When I First Heard Him: The late Casey Kasem became something of a joke trope late in his life and career, but I cannot stress enough how influential his weekly American Top 40 broadcasts were for me in the 1970s. I am all but certain that I would have first heard such Bowie hits as “Young Americans,” “Fame,” and “Golden Years” on Kasem’s Sunday morning AT40 broadcasts, which (to their credit) my parents would put on the house and car radio before we headed to church, and then again after we emerged from the sanctuary, conceptually sanctified. I can actually remember a number of Sundays when we sat in the parking lot outside the church building listening to catch the next song on the list, or rushing out when the service was over to try to catch the top of the list for the week. (We lived in both Eastern and Central Time Zones at various points of my childhood, so sometimes AT40 was over before we went in to church, and sometimes we’d miss most of the final hour). While Bowie’s first hit single, “Space Oddity,” would have come out pre-AT40 era, I do know that I was aware of it as a youngster, perceiving the thematic drama within it as a direct adjunct to my contemporaneous fascination with the American space program. I also have a very distinct memory of being in my grandparents’ kitchen in Ridgeland, South Carolina circa 1972, intently reading one of my grandmother’s pop culture magazines that had an outraged feature article about Bowie’s Ziggy Stardust-era persona, and my grandmother looking over my shoulder, asking “You don’t like that, do you?” I hemmed, I hawed, I dissembled, I awkwardly put the magazine aside and fled to another room, because (of course) I was utterly fascinated by Bowie/Ziggy, but was not sure at the time that one should admit such a fact to one’s Gran. For the record, since she’s long since flown away from this mortal coil: Yes! Yes! YES! I do like that! Very, very much, indeed!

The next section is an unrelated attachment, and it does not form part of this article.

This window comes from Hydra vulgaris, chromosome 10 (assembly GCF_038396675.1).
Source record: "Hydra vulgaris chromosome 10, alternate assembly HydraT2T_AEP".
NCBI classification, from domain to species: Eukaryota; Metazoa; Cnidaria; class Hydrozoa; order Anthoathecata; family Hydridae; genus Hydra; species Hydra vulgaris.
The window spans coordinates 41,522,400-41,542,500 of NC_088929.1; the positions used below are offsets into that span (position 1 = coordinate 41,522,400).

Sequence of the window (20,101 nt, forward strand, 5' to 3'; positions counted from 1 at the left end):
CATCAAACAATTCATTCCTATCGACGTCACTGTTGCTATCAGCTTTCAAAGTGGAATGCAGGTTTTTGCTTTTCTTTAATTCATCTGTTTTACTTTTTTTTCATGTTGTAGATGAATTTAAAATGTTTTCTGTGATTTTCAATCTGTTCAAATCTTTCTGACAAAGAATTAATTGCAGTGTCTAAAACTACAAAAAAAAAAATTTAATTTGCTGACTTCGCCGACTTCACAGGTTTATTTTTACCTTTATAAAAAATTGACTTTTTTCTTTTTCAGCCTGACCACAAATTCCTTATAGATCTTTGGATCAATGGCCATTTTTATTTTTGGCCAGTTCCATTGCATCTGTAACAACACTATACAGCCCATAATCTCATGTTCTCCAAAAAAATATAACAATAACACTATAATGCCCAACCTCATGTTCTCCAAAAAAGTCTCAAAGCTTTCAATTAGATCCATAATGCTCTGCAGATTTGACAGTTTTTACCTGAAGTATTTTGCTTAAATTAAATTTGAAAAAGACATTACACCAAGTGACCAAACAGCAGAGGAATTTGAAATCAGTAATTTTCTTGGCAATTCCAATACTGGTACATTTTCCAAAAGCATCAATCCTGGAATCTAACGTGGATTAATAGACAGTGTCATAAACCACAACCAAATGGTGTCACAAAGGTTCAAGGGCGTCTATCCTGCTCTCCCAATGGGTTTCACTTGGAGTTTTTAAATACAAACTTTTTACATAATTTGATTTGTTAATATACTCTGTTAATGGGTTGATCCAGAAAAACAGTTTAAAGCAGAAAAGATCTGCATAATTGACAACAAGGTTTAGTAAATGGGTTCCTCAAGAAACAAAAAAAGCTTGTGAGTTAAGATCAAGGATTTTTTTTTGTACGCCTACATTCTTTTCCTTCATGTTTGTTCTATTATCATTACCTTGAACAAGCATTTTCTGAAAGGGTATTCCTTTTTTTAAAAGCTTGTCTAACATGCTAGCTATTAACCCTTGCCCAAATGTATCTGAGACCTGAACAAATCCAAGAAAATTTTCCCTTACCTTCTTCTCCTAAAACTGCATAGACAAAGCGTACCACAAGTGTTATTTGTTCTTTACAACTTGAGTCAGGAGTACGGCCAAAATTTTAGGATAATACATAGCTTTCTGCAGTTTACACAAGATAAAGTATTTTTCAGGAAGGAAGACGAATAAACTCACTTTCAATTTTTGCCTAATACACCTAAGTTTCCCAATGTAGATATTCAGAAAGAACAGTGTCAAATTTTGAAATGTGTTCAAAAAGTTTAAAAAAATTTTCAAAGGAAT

Why I Love Him: In my earlier article in this series about Frank Zappa, I celebrated the fact that Zappa was “a full package, real deal Artist (with a capital “A”), who left behind an incredible legacy of music, words, and deeds that could and should inspire generations and generations of artists in the decades, if not the centuries, ahead of us.” I’d say exactly the same thing about David Bowie, who spent his entire creative life probing and pushing into places that nobody had gone before him, judiciously self-curating not only his musical output, but also his image, his recording partners, his work outside of music (mostly cinematic and theatrical in Bowie’s case, plus his forays into extreme fashion), and his personal life. Bowie was also a key for me as I moved beyond the sorts of pop music that AT40 offered into more eclectic and eccentric fare, e.g. my early interest in King Crimson and Brian Eno largely coincided with the time when Eno and Crimso main-man Robert Fripp were working with Bowie on what’s now known as the Berlin Trilogy of albums, arguably Bowie’s creative high point. (As a parent, I take it as a point of pride that my only daughter counts David Bowie as her favorite artist, and actually has a tattoo from the first Berlin album, Low, on her shoulder. Good job, Dad! A Parenting Gold Star for me!) I also have long celebrated Bowie’s skills as a band-leader, and I consider his late ’70s rhythm section of Dennis Davis, George Murray and Carlos Alomar to have been one of the most incredible bands ever assembled, utterly perfect for what he wanted to achieve in that time, and an essential (if under-appreciated) component of many of his finest albums. Finally, how about that narrative arc of Bowie re-emerging after a long period of creative quiet with two of his career’s finest works, The Next Day (2013) and Blackstar (2016), then dying immediately after the release of the latter work? Wow, that was just like something from a pop culture novel or film that should have damned as unrealistically trite, but, then, those beyond-reality types of experiences were often endemic with Bowie in so many times and so many ways that we almost could have expected something like that from him, on some plane. I’m not normally moved or saddened on a personal basis when famous people who I don’t actually know die, but in that particular case, Bowie’s passing gutted and haunted me for quite some time, as I wrote about in the moment here. David Bowie’s catalog, soup to nuts, is an utter motherlode of creative brilliance and genre-defying genius. And, to be fair, occasional creative clunkers, but he who will not risk, cannot gain, so even those failures play their important parts in his story. He was one of the most distinctive and important artists of the second half of the 20th Century, at bottom line. He saw a creative future that didn’t exist, and he made it real. We’re all better for his vision, and the ways in which it was made manifest.